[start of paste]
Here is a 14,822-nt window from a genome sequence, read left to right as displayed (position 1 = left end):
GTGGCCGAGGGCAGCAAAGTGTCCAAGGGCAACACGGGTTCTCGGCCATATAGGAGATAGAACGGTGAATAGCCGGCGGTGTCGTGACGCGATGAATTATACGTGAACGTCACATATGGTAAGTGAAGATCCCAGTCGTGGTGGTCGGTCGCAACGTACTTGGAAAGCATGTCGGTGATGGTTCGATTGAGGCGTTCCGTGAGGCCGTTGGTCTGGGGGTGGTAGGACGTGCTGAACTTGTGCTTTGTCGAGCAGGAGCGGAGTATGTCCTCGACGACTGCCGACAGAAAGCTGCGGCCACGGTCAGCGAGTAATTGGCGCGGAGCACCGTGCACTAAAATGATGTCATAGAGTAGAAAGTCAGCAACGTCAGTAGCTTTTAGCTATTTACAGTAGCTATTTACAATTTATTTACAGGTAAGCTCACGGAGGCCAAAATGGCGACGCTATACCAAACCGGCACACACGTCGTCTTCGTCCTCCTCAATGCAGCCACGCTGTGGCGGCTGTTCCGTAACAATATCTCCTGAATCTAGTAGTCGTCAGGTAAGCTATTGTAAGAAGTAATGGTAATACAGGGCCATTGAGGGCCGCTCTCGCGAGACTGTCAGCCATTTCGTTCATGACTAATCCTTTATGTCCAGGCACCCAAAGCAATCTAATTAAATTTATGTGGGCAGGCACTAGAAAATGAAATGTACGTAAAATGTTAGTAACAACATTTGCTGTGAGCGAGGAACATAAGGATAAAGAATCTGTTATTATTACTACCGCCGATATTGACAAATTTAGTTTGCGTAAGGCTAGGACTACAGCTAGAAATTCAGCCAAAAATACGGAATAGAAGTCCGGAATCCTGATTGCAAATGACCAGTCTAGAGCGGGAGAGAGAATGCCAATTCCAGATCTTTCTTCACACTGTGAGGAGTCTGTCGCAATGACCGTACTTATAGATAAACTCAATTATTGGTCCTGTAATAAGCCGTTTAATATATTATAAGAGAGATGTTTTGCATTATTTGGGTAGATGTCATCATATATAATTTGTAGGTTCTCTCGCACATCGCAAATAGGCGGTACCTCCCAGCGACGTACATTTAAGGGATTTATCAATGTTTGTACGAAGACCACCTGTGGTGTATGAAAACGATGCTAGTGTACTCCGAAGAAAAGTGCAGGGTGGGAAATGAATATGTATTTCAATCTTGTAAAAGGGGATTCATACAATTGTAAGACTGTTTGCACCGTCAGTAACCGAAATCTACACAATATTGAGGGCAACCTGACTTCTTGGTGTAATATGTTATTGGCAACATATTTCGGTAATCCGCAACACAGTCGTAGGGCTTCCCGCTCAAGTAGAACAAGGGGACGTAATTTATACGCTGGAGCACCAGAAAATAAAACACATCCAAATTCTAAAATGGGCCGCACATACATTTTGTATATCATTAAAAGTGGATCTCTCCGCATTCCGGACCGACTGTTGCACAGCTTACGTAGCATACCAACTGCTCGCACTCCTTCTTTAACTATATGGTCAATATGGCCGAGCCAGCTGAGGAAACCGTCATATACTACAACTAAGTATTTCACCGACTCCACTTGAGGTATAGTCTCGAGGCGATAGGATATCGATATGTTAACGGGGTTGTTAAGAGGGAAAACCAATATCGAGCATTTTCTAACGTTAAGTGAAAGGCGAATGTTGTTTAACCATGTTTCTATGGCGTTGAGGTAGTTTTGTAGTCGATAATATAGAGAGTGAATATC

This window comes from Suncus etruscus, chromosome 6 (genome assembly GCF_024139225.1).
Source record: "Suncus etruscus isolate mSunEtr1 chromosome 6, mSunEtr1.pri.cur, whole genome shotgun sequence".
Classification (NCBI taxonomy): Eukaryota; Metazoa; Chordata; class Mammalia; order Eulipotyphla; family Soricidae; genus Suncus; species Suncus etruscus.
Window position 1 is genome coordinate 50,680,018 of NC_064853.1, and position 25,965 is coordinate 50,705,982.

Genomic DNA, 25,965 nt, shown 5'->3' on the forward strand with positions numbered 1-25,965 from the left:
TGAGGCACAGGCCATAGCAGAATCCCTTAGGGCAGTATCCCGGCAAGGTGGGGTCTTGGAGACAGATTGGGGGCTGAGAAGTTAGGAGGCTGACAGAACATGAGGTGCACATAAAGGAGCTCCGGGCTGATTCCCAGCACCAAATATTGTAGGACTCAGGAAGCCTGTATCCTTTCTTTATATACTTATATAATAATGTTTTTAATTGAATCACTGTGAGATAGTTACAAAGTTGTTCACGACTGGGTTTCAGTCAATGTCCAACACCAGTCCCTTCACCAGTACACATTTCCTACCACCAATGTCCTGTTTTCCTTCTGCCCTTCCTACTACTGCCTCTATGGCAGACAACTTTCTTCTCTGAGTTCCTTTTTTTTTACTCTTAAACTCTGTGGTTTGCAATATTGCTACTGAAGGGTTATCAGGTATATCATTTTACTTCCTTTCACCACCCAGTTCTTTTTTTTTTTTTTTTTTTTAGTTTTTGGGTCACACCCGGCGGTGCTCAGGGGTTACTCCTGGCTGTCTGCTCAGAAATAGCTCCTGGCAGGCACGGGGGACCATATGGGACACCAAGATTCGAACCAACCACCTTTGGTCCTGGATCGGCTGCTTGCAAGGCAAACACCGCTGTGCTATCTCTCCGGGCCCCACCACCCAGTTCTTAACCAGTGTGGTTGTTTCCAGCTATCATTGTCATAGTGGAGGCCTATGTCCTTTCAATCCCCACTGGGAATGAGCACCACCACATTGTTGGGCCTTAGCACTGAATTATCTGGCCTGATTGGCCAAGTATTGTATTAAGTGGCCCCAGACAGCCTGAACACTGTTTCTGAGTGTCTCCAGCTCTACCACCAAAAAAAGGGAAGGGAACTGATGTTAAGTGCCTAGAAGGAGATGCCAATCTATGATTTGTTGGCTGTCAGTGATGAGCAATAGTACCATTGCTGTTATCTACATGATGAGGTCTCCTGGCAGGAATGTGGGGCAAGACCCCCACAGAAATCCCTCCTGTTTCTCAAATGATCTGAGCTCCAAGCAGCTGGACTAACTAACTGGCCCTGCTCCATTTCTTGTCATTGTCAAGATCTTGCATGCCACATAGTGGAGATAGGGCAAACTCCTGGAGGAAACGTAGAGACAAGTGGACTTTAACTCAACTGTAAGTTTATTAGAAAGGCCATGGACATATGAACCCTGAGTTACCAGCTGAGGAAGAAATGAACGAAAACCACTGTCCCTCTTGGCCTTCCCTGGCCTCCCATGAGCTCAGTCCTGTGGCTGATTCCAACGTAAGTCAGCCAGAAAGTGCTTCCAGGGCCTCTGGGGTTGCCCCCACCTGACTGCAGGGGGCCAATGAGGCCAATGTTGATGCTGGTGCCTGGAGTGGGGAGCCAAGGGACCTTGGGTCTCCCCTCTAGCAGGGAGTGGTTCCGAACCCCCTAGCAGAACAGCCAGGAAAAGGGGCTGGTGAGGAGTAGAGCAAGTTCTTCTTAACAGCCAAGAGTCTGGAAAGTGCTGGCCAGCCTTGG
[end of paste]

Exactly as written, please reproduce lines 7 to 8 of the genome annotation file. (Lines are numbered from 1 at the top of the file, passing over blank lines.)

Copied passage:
Genomic DNA, 25,965 nt, shown 5'->3' on the forward strand with positions numbered 1-25,965 from the left:
TGAGGCACAGGCCATAGCAGAATCCCTTAGGGCAGTATCCCGGCAAGGTGGGGTCTTGGAGACAGATTGGGGGCTGAGAAGTTAGGAGGCTGACAGAACATGAGGTGCACATAAAGGAGCTCCGGGCTGATTCCCAGCACCAAATATTGTAGGACTCAGGAAGCCTGTATCCTTTCTTTATATACTTATATAATAATGTTTTTAATTGAATCACTGTGAGATAGTTACAAAGTTGTTCACGACTGGGTTTCAGTCAATGTCCAACACCAGTCCCTTCACCAGTACACATTTCCTACCACCAATGTCCTGTTTTCCTTCTGCCCTTCCTACTACTGCCTCTATGGCAGACAACTTTCTTCTCTGAGTTCCTTTTTTTTTACTCTTAAACTCTGTGGTTTGCAATATTGCTACTGAAGGGTTATCAGGTATATCATTTTACTTCCTTTCACCACCCAGTTCTTTTTTTTTTTTTTTTTTTTAGTTTTTGGGTCACACCCGGCGGTGCTCAGGGGTTACTCCTGGCTGTCTGCTCAGAAATAGCTCCTGGCAGGCACGGGGGACCATATGGGACACCAAGATTCGAACCAACCACCTTTGGTCCTGGATCGGCTGCTTGCAAGGCAAACACCGCTGTGCTATCTCTCCGGGCCCCACCACCCAGTTCTTAACCAGTGTGGTTGTTTCCAGCTATCATTGTCATAGTGGAGGCCTATGTCCTTTCAATCCCCACTGGGAATGAGCACCACCACATTGTTGGGCCTTAGCACTGAATTATCTGGCCTGATTGGCCAAGTATTGTATTAAGTGGCCCCAGACAGCCTGAACACTGTTTCTGAGTGTCTCCAGCTCTACCACCAAAAAAAGGGAAGGGAACTGATGTTAAGTGCCTAGAAGGAGATGCCAATCTATGATTTGTTGGCTGTCAGTGATGAGCAATAGTACCATTGCTGTTATCTACATGATGAGGTCTCCTGGCAGGAATGTGGGGCAAGACCCCCACAGAAATCCCTCCTGTTTCTCAAATGATCTGAGCTCCAAGCAGCTGGACTAACTAACTGGCCCTGCTCCATTTCTTGTCATTGTCAAGATCTTGCATGCCACATAGTGGAGATAGGGCAAACTCCTGGAGGAAACGTAGAGACAAGTGGACTTTAACTCAACTGTAAGTTTATTAGAAAGGCCATGGACATATGAACCCTGAGTTACCAGCTGAGGAAGAAATGAACGAAAACCACTGTCCCTCTTGGCCTTCCCTGGCCTCCCATGAGCTCAGTCCTGTGGCTGATTCCAACGTAAGTCAGCCAGAAAGTGCTTCCAGGGCCTCTGGGGTTGCCCCCACCTGACTGCAGGGGGCCAATGAGGCCAATGTTGATGCTGGTGCCTGGAGTGGGGAGCCAAGGGACCTTGGGTCTCCCCTCTAGCAGGGAGTGGTTCCGAACCCCCTAGCAGAACAGCCAGGAAAAGGGGCTGGTGAGGAGTAGAGCAAGTTCTTCTTAACAGCCAAGAGTCTGGAAAGTGCTGGCCAGCCTTGG